About

AVA is about creating the capacity to transform population (community) health and social services to promote health and wellness of girls and women at risk/affected by violence and adversity over the life-cycle, via a collaborative, innovative, cross-sectoral/disciplinary/jurisdictional training platform.

AVA stands to help reduce family violence and improve Canada’s UNICEF rankings for girls’ health and wellness, with positive lifespan, intergenerational and population impacts.

Background

In 1989, a gunman shocked the nation when he murdered 14 young women and wounded 14 more at École Polytéchnique de Montreal because they were women.1 After that, the Canadian Government made a $3 million investment through the Ministry of Health to address the public policy, education, legislation and applied research on violence against women and children. In 1991, this resulted in the development of five sister centres2 of excellence in research and education on violence against women, and more broadly, gender-based violence. Over the intervening 30 years, these centres have conducted more than 400 studies, many employing community-based research methods, raised nearly $50 million dollars in research funding and trained nearly 2,000 scholars in gender-based violence that have seeded institutions across Canada and the globe. On the 30th anniversary of the establishment of the Alliance, we seek to further the Alliance’s important work by taking our training to the next transformational level with AVA.

Our Objectives

To transform population (community) health and social services to promote health and wellness of girls and women at risk/affected by violence and adversity over the life-cycle.

To do this, we will:

  1. Reduce Adverse Childhood Experiences (ACEs), especially violence
  2. Promote life-cycle & intergenerational health and wellness
  3. Support families
  4. Develop, deliver, test and integrate innovations across sectors
  5. Reduce health, economic, and social costs

Our Plan

  • Prevent/address impacts of violence and ACEs on girls and women’s health and wellness
  • Conduct collaborative Implementation Science (e.g. community-based) research
  • Develop, test, implement, scale and spread evidence-based, innovative interventions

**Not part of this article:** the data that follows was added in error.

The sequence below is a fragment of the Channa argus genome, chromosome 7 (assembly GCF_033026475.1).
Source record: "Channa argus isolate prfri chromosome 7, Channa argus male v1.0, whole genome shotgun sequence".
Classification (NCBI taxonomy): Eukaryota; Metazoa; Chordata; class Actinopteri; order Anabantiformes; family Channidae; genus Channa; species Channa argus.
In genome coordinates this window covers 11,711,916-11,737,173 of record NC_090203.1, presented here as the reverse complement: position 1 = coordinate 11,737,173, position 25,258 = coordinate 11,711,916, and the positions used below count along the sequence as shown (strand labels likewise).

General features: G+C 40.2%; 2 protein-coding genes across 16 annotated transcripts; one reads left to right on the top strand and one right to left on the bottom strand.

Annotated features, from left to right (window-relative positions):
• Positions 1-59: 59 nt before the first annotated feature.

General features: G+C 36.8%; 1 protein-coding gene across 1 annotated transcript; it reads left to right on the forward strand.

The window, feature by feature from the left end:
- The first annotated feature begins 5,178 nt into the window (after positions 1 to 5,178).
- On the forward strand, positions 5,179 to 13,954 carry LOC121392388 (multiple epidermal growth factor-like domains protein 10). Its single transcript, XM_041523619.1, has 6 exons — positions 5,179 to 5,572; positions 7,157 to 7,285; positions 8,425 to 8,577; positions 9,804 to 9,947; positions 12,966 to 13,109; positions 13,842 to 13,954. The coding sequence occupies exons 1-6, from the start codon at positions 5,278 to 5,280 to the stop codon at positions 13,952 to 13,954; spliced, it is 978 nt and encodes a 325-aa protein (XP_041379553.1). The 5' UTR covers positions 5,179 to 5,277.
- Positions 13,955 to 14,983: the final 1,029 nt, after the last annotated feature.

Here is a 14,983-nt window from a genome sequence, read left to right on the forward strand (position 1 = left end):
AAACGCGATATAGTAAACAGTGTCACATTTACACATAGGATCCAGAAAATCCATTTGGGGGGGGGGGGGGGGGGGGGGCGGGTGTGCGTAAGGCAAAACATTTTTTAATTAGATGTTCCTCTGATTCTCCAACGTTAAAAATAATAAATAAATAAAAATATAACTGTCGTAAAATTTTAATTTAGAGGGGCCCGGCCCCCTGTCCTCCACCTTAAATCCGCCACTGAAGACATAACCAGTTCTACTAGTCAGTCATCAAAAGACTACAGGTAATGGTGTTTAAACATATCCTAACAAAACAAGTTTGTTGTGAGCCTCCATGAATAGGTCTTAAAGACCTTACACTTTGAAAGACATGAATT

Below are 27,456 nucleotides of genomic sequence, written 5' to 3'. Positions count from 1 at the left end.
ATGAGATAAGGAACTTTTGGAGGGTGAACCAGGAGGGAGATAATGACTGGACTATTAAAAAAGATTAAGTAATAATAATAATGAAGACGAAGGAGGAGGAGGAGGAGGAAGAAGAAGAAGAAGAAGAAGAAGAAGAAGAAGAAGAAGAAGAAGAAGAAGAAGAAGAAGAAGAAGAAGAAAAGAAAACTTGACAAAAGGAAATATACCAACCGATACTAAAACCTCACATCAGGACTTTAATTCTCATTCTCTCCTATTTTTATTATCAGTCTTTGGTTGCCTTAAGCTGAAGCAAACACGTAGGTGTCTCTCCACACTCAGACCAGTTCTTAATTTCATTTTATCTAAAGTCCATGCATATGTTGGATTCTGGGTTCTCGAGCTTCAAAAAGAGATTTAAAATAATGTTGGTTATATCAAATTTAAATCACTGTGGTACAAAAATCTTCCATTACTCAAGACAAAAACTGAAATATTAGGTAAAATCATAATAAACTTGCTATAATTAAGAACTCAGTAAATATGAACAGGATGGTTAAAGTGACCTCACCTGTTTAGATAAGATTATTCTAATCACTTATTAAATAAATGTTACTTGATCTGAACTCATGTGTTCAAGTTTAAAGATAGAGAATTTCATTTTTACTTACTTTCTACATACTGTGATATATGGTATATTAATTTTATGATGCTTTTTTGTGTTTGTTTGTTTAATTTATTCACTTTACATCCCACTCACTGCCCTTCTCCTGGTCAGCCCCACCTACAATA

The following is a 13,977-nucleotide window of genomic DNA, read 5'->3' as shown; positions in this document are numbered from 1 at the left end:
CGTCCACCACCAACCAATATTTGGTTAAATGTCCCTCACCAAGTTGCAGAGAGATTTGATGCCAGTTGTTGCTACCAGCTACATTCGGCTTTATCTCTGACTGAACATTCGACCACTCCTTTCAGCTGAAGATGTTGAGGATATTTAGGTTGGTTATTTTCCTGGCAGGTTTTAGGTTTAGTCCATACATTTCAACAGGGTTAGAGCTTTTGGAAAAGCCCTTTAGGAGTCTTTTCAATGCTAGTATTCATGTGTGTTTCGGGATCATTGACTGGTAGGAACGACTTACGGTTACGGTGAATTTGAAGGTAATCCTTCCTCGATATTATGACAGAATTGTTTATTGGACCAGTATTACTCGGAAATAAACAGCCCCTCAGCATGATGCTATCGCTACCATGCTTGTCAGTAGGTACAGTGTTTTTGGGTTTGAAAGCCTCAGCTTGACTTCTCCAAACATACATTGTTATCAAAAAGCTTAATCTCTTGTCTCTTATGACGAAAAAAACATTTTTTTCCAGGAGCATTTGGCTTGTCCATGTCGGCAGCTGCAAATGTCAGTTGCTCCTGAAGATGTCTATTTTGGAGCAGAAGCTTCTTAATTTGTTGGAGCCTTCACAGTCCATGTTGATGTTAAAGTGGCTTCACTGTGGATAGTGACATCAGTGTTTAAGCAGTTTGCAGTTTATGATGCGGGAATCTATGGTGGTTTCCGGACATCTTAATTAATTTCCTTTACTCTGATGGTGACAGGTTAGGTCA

• Undertake essential, barrier-breaking cross-disciplinary/sectoral/jurisdictional research
  • Undertake transformative strategic planning (development/management) and evaluation to influence programs and policy from service delivery to policy and systems levels

Why it Matters

Adverse Childhood Experiences (ACEs) are considered “toxic” to children’s health and development, given their consistent links to lifespan poor outcomes, such as mental illness.3-5 The consequences of ACEs create significant costs for individuals, health and social services and society. Individuals lose productive, healthy years of life and increase their use of services for health conditions that could be prevented or mitigated.6-8 AVA delivers enhanced training focused on gendered ACEs and violence that will address these risks to reduce them.

Community agencies are critical to any solution to the problem of violence against girls and
women. However, not-for-profit (NFP) community agencies are often unable to systematically test and evaluate, let alone embed, much-needed evidence-based social innovations and interventions in their programming due to persistent funding constraints, strained human resources and limited research expertise, which in turn undermines implementation and sustainability.9-11 AVA’s enhanced, community-engaged training will enable better use of evidence-based interventions and innovations for girls and women affected by violence and ACEs.

We also lack a national cadre of community and academic researchers trained to break down barriers and undertake transformative strategic planning, management and evaluation to address ACEs and violence against women and girls. Community stakeholder engagement is foundational to AVA and will serve to break down in-group/out-group barriers which channel inequity.


  1. Four young men were also injured in the rampage. The all-female homicide victims included 12 engineering students, one nursing student and one clerk in the financial department.

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